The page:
Review of Ultra-processed people: Why we can’t stop eating food that isn’t food


  • Jennifer Sumner University of Toronto



ultra-processed foods, obesity, food system change


Given the ubiquity of UPF, this book fills a vital gap in our knowledge. Thankfully, it is easy to read, combining research and interviews with personal anecdotes and amusing glimpses of van Tulleken family life. For those of us involved in food studies, the book adds an extra layer of urgency: van Tulleken proposes that UPF destroys the meaning of food—it becomes a technical substance without cultural or historical meaning. To avoid this outcome, let alone the millions of early deaths caused by poor diets that are increasingly made up of UPF, we need to better understand ultra-processed food and work to change the food system that allows these substances to flourish.

Author Biography

Jennifer Sumner, University of Toronto

Jennifer Sumner teaches in the Adult Education and Community Development Program of the Ontario Institute for Studies in Education at the University of Toronto. Her research interests include food studies, sustainable food systems, and the political economy of food, as well as globalization, sustainability, and organic agriculture. She is the author of the book Sustainability and the Civil Commons: Rural Communities in the Age of Globalization (University of Toronto Press 2005/2007), co-editor of Critical Perspectives in Food Studies (Oxford University Press 2012/2016), and editor of Learning, Food and Sustainability: Sites for Resistance and Change (Palgrave Macmillan 2016).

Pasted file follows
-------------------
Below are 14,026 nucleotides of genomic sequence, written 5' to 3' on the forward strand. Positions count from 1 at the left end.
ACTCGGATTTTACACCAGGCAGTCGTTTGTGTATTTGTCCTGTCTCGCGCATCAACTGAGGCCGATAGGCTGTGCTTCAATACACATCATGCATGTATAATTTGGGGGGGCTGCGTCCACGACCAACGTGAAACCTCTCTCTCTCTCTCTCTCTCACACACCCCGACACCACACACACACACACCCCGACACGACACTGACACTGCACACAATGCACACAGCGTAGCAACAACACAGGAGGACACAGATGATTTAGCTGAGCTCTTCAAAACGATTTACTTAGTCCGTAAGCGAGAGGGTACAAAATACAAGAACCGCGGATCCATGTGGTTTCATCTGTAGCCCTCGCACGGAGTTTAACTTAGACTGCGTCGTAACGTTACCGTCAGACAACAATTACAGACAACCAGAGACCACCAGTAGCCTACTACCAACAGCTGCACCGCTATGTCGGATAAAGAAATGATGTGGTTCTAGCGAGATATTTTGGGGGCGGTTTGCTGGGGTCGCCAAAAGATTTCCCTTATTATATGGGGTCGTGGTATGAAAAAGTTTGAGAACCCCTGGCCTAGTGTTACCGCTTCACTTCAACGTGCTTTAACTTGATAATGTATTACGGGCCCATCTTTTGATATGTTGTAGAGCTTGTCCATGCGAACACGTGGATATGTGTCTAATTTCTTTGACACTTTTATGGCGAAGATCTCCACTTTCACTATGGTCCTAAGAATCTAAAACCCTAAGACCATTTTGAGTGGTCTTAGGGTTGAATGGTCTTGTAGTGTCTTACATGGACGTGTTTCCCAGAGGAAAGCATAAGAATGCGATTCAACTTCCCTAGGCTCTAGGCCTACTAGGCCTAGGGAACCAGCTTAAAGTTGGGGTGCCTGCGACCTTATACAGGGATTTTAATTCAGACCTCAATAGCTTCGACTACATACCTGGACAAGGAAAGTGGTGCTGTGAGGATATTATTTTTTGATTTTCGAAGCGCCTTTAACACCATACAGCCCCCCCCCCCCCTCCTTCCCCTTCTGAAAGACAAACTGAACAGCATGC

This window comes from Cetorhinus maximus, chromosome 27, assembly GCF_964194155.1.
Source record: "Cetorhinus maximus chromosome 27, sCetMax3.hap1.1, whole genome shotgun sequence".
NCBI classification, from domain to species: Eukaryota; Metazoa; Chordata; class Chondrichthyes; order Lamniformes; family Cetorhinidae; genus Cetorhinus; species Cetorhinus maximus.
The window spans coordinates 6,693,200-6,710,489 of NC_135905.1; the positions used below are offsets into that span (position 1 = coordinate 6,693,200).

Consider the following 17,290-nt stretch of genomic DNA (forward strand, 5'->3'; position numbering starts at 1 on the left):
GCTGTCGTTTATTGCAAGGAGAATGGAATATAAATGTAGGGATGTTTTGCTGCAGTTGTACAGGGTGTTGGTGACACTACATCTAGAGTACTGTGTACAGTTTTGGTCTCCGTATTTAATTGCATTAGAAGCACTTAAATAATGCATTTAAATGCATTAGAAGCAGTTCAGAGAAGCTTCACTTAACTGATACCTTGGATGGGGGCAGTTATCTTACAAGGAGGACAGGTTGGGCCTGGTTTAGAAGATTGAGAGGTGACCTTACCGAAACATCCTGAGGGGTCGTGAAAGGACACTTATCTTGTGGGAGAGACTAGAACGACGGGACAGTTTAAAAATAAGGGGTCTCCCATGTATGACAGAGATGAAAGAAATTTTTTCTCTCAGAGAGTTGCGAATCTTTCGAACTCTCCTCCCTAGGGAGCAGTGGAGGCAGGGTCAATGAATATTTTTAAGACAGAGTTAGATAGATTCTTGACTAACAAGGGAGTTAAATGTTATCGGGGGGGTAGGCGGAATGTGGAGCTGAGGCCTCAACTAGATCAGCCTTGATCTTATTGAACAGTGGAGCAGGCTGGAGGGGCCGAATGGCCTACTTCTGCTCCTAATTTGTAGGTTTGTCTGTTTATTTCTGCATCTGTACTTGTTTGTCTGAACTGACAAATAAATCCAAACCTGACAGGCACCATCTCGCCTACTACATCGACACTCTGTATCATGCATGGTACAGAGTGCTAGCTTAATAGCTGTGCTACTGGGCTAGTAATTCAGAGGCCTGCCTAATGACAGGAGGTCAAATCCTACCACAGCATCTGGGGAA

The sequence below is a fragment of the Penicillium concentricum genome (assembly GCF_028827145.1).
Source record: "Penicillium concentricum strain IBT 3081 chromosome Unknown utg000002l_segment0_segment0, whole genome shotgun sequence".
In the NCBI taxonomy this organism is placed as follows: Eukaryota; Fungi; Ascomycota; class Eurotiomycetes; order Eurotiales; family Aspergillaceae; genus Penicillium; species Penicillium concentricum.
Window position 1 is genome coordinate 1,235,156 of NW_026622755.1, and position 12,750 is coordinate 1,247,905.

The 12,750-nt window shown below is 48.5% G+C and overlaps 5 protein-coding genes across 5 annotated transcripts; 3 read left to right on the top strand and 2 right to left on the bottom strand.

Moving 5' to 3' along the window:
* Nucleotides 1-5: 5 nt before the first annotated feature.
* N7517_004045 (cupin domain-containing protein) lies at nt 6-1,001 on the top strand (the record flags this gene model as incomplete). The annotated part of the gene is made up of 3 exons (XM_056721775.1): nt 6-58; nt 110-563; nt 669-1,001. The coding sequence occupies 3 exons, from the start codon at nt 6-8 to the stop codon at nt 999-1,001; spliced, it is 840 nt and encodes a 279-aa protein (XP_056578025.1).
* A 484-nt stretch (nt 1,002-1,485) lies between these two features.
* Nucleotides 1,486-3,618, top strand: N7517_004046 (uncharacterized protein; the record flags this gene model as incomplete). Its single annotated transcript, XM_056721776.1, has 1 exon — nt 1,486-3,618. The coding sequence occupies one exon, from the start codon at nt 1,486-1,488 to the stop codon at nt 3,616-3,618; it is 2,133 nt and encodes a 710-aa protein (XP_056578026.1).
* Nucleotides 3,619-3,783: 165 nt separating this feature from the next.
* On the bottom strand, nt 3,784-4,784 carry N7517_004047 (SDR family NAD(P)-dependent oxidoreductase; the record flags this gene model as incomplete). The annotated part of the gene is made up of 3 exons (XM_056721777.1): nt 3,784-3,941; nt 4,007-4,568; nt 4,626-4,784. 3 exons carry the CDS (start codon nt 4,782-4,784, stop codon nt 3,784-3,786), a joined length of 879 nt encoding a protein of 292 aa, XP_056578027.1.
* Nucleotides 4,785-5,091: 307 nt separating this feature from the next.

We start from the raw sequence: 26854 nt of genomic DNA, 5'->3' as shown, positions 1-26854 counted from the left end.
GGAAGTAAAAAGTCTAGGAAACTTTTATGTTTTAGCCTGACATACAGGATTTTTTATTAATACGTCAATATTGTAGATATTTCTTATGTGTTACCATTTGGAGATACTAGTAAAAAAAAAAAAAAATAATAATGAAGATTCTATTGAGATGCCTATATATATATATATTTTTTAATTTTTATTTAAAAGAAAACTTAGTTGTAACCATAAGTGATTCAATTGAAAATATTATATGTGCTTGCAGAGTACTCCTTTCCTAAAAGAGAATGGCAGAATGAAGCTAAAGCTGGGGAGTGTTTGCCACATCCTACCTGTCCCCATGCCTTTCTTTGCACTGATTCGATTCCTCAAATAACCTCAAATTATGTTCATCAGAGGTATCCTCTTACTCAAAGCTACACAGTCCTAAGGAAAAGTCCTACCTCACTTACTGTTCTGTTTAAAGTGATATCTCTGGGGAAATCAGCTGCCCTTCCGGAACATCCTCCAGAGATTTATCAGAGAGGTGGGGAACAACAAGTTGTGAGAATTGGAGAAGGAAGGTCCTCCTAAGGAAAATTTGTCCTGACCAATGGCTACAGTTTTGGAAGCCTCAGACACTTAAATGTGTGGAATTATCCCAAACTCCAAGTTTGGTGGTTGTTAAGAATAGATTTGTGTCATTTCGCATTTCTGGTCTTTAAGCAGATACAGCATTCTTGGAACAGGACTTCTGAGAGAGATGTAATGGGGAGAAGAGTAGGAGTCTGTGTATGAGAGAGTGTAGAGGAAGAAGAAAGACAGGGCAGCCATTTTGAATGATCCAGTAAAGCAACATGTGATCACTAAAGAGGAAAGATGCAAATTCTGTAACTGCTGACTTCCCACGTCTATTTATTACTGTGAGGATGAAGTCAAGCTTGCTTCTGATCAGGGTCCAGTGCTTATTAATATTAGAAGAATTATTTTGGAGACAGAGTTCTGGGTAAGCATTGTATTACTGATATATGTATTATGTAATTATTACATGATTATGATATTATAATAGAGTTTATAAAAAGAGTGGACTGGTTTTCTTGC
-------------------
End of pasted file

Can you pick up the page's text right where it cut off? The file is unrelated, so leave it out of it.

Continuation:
How to Cite

Sumner, J. (2024). Review of Ultra-processed people: Why we can’t stop eating food that isn’t food. Canadian Food Studies La Revue Canadienne Des études Sur l’alimentation, 11(1), 240–242.



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